Federal agency shields accused murderer from deportation
Convoluted procedures of Obama’s Executive Order to blame
WASHINGTON, D.C. – The United States Citizenship and Immigration Services, which is a component of the Homeland Security Administration, recently admitted error in granting deferred deportation to Emmanuel Jesus Rangel-Hernandez, a known gang member who is also charged with four counts of First Degree Murder in North Carolina.
In a letter to Senator Chuck Grassley of Iowa, Chairman of the Senate Judiciary Committee, the agency stated that Rangel-Hernandez’s request for deferred deportation under President Obama’s ‘Deferred Action for Childhood Arrivals’ executive order “should not have been approved” based on the agency’s established procedures and protocols. Rangel-Hernandez was placed in the removal process in March 2012, following drug charges, but was shielded from removal even though the agency knew of his gang membership.
Rangel-Hernandez is now charged with the murders of four individuals, including a former ‘America’s Next Top Model’ contestant.
“This statement by USCIS confirms what we have feared – that USCIS is not doing a thorough job reviewing the individuals who it allows to stay in this country under the President’s deferred action program. It’s no secret that USCIS staff is under intense pressure to approve every DACA application that comes across their desk, and based on this information, it’s clear that adequate protocols are not in place to protect public safety. The fact is that this tragedy could have been avoided if the agency had a zero tolerance policy with regard to criminal aliens and gang members,” Grassley said.
Senator Thom Tillis of North Carolina, a member of the Senate Judiciary Committee, echoed the chairman’s remarks.
“The flawed implementation of the President’s blanket deferred action program has created a loophole that allows dangerous criminals who came here illegally – even known gang members – to stay in the country. The USCIS needs to immediately start performing detailed criminal background checks to prevent similar tragedies from occurring in the future,” said Tillis.
North Carolina’s senior U.S. Senator, Richard Burr, also weighed in:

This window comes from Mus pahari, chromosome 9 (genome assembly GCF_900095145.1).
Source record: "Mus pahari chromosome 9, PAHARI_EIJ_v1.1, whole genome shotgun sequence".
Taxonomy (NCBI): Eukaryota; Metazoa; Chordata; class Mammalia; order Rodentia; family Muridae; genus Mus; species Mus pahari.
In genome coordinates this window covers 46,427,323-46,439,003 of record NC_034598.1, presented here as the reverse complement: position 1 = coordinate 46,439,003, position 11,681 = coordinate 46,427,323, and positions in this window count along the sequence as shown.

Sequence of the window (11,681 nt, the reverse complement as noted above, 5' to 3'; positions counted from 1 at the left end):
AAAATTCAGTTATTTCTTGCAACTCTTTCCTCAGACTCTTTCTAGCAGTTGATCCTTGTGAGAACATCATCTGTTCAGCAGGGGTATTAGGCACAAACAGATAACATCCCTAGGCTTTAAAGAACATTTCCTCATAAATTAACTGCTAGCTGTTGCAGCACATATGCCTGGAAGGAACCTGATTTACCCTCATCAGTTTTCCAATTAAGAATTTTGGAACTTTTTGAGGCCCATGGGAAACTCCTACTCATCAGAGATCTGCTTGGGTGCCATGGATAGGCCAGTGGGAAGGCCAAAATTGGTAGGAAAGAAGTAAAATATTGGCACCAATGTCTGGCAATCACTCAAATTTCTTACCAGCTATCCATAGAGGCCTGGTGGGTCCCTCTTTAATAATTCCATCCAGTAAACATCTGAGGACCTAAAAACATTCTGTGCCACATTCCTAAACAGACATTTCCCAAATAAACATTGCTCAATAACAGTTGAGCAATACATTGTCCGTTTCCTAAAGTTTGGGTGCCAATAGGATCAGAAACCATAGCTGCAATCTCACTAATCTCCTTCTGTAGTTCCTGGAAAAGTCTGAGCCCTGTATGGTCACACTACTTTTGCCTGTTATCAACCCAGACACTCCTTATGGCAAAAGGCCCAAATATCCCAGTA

“This agency’s admission is chilling. For some time, the administration has promised Americans that those who qualify for their executive order would fully meet a set of guidelines meant to keep criminals out of our country. We now know that isn’t true and that the agency tasked with implementing the President’s edict cannot effectively carry out the rule without compromising the safety of Americans. This is one more reason why the President’s habit of governing by proclamation is a poor replacement for actual law making,” said Burr..
The agency’s confirmation of its error follows inquiries earlier this year asking for details on the case as well as statistics on the number of illegal immigrants being considered for deferred action, who have with gang ties and other criminal records. In its written response to Grassley, the agency failed to clearly explain where the breakdown occurred.
Records of Rangel-Hernandez’s gang affiliation in TECS, a federal crime database, should have been reviewed by the agency’s ‘Background Check Unit’ prior to being sent to an adjudicator for a decision on his DACA application. The adjudicator would only be able to approve such an application after signoff from USCIS headquarters. It remains unclear whether the Background Check Unit failed to discover the TECS record or whether the adjudicator approved the application despite knowledge of the gang ties, and without consulting headquarters.